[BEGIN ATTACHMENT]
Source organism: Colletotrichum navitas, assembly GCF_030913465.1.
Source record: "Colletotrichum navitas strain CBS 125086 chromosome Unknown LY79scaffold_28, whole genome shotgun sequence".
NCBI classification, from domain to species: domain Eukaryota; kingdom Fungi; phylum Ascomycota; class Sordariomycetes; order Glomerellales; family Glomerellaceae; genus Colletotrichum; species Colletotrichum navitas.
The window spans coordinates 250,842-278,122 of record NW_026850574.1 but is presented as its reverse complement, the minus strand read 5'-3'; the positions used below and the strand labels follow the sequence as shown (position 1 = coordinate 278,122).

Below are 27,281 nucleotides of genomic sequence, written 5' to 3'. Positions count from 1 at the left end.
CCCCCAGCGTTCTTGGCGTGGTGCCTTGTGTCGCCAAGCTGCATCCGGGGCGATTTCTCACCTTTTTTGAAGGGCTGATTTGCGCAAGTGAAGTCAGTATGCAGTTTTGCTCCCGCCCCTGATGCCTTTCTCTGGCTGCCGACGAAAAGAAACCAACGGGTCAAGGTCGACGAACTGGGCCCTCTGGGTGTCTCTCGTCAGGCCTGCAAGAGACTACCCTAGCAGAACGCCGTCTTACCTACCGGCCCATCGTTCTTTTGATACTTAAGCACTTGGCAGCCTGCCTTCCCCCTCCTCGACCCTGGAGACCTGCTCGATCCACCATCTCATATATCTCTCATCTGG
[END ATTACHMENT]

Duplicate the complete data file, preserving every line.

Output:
Source organism: Colletotrichum navitas, assembly GCF_030913465.1.
Source record: "Colletotrichum navitas strain CBS 125086 chromosome Unknown LY79scaffold_28, whole genome shotgun sequence".
NCBI classification, from domain to species: domain Eukaryota; kingdom Fungi; phylum Ascomycota; class Sordariomycetes; order Glomerellales; family Glomerellaceae; genus Colletotrichum; species Colletotrichum navitas.
The window spans coordinates 250,842-278,122 of record NW_026850574.1 but is presented as its reverse complement, the minus strand read 5'-3'; the positions used below and the strand labels follow the sequence as shown (position 1 = coordinate 278,122).

Below are 27,281 nucleotides of genomic sequence, written 5' to 3'. Positions count from 1 at the left end.
CCCCCAGCGTTCTTGGCGTGGTGCCTTGTGTCGCCAAGCTGCATCCGGGGCGATTTCTCACCTTTTTTGAAGGGCTGATTTGCGCAAGTGAAGTCAGTATGCAGTTTTGCTCCCGCCCCTGATGCCTTTCTCTGGCTGCCGACGAAAAGAAACCAACGGGTCAAGGTCGACGAACTGGGCCCTCTGGGTGTCTCTCGTCAGGCCTGCAAGAGACTACCCTAGCAGAACGCCGTCTTACCTACCGGCCCATCGTTCTTTTGATACTTAAGCACTTGGCAGCCTGCCTTCCCCCTCCTCGACCCTGGAGACCTGCTCGATCCACCATCTCATATATCTCTCATCTGG